New Zealand Journal of Ecology (2001) 25(1): 101- 106

Publishing by New Zealand and Australian ecologists: trends and comparisons

Forum Article
Wayne L. Linklater 1,*
Elissa Z. Cameron 1,2
  1. Ecology Group, Institute of Natural Resources, Massey University, Private Bag 11-222, Palmerston North, New Zealand
  2. Current address: Meerkat Project, Large Animal Research Group, Cambridge University and Mammal Research Institute, University of Pretoria, Pretoria 0002, South Africa
*  Corresponding author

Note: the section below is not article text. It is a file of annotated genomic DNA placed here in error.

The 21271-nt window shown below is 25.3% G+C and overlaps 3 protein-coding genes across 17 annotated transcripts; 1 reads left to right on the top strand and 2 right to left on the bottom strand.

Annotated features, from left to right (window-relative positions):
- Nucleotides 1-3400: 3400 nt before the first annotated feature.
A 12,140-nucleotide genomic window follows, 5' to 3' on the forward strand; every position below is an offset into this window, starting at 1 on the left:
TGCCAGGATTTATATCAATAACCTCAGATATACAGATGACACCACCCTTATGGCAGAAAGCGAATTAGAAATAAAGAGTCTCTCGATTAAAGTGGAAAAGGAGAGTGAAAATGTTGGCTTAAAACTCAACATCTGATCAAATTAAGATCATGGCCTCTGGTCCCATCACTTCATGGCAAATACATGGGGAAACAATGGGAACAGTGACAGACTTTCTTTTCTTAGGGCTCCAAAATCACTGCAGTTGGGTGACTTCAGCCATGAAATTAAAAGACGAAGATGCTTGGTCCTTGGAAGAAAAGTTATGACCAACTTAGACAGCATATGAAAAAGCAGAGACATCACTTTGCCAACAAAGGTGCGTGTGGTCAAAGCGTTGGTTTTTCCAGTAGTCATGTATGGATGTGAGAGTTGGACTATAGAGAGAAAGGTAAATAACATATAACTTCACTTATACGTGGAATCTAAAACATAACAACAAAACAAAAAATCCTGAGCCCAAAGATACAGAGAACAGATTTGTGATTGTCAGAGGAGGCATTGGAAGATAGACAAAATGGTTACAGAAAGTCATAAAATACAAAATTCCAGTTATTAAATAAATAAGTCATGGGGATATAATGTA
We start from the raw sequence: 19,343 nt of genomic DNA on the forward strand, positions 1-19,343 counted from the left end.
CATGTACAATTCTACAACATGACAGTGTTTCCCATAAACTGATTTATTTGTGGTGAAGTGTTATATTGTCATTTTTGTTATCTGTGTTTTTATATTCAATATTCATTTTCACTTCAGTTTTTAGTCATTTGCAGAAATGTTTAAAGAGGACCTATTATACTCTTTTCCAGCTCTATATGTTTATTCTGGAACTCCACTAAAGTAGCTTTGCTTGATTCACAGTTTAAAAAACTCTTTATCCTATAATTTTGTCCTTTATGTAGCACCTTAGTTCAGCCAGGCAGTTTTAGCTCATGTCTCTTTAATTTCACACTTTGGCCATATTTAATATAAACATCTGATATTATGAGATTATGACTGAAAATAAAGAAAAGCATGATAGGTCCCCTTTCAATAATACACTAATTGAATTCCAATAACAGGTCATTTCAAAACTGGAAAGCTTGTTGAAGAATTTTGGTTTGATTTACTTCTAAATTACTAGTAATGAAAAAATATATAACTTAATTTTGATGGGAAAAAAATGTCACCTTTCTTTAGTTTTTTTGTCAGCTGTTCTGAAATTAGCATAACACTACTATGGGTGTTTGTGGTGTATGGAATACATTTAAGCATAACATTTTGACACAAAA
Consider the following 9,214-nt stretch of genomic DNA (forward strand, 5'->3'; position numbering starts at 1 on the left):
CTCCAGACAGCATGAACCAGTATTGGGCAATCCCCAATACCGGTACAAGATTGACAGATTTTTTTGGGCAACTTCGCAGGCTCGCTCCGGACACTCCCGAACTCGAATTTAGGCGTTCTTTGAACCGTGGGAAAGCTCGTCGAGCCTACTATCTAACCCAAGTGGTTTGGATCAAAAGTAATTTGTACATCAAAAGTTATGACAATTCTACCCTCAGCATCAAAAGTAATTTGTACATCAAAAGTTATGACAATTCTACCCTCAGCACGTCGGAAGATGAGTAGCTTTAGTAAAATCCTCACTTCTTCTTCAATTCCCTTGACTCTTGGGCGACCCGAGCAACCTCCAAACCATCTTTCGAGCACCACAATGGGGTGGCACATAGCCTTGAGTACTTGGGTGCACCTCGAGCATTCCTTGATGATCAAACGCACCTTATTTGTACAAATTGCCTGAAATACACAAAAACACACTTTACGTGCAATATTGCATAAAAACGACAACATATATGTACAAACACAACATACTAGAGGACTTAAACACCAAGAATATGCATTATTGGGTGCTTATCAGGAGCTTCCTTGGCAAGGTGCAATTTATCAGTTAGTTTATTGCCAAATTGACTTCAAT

Publishing trends in the New Zealand and Australian Journals' of Ecology (NZJE and AJE) were compared (1953-97) and publishing by contemporary (1997) Australasian authors examined from mid-1995 to 1998. The NZJE published a smaller proportion (9%) of their authors total manuscripts than the AJE (13%). Both Journals' authors published almost 70% of their manuscripts in international journals and 31% (NZ) and 35% (Aust.) in their local journals. The AJE consistently contained a high proportion (80%) of papers on the fundamental ecology of native: species. In contrast, the NZJE gradually increased the proportion of papers on the ecology, impacts and management of exotic species (13%, 1953-62 to 52%, 1993-97) and reduced the proportion of manuscripts investigating the fundamental ecology of native species from 67% (1953-62) to 28% (1993-97). Comparisons show that the difference between the journals is due to a fundamental difference in the emphasis of ecological research in Australia and New Zealand that can, in part, be attributed to differences in the relative contribution of government research agencies to publishing in ecology in the two countries. Government research agencies contribute relatively more to ecological publishing in and from New Zealand than they do in Australia. However, the differences were also amplified by different submission behaviour by Australian and New Zealand authors. When submitting manuscripts about the ecology of native species and ecosystems, New Zealand ecologists favoured international journals rather than the NZJE, and local journals generally. Australian ecologists, on the other hand, favoured international journals over the AJE when submitting manuscripts on the ecology, impacts and management of exotic species.